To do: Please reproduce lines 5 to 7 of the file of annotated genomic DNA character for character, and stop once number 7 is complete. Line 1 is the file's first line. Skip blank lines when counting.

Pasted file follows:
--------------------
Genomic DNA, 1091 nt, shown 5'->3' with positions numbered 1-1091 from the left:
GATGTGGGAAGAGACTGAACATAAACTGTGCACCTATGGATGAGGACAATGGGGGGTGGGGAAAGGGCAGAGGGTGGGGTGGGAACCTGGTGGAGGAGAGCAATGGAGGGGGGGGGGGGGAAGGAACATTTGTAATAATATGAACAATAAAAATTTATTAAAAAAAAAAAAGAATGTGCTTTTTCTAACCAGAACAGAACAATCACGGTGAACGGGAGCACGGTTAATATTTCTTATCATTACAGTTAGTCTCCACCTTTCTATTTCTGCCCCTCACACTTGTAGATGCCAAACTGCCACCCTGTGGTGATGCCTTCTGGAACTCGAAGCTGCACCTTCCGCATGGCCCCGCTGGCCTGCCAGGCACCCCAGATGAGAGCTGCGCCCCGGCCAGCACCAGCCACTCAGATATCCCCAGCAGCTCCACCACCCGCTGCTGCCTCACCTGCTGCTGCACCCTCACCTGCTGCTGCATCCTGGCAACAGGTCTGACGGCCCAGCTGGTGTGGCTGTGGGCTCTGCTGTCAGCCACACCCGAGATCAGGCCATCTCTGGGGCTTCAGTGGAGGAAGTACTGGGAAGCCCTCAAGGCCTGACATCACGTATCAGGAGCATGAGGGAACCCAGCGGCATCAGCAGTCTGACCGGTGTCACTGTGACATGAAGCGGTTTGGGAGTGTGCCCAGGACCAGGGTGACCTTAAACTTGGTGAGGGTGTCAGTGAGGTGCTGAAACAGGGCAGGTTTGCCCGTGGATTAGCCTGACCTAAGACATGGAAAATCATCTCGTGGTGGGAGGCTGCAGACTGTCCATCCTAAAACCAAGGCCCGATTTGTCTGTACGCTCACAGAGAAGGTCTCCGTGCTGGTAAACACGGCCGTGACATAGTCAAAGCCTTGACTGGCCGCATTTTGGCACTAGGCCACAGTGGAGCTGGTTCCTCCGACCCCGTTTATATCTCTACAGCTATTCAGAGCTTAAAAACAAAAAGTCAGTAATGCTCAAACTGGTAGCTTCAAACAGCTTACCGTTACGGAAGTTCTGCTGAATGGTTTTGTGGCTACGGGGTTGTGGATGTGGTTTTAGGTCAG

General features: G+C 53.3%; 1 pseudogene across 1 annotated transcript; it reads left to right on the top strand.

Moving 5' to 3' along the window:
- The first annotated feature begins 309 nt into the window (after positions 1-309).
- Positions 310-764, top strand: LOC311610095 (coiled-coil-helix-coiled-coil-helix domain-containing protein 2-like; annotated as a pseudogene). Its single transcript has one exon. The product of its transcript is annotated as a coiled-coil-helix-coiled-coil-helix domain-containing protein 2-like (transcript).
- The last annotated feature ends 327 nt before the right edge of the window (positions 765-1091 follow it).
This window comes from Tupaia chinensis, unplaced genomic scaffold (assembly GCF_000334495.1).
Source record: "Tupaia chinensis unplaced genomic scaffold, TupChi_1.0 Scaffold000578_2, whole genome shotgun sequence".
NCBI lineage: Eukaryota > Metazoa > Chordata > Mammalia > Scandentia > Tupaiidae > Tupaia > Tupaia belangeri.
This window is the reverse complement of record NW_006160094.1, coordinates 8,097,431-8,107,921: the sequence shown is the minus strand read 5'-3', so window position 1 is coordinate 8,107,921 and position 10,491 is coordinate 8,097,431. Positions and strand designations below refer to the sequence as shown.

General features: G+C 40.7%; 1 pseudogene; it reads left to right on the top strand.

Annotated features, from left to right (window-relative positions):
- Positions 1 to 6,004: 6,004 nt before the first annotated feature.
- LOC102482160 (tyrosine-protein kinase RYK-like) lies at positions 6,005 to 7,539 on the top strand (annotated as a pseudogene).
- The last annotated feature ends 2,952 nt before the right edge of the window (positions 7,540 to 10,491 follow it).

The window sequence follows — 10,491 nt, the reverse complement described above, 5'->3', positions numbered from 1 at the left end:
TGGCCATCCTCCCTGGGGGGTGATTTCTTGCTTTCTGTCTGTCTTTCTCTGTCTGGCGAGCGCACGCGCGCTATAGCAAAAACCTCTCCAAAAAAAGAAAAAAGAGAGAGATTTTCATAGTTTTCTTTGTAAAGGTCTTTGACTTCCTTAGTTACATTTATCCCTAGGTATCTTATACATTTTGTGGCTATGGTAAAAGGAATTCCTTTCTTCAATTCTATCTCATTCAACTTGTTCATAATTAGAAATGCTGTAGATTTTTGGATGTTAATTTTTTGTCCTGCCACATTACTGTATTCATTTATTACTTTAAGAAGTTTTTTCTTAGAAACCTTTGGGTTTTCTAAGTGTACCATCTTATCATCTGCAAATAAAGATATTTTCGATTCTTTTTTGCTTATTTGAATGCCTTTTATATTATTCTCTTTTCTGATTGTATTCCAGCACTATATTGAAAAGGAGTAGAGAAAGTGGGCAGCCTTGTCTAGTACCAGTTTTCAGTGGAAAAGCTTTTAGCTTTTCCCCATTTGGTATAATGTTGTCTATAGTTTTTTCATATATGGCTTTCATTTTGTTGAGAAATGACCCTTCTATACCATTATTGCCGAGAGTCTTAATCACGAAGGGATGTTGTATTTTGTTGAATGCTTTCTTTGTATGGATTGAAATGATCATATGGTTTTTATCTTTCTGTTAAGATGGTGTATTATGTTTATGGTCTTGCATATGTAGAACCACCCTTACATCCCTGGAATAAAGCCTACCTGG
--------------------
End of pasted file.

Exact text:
- The first annotated feature begins 309 nt into the window (after positions 1-309).
- Positions 310-764, top strand: LOC311610095 (coiled-coil-helix-coiled-coil-helix domain-containing protein 2-like; annotated as a pseudogene). Its single transcript has one exon. The product of its transcript is annotated as a coiled-coil-helix-coiled-coil-helix domain-containing protein 2-like (transcript).
- The last annotated feature ends 327 nt before the right edge of the window (positions 765-1091 follow it).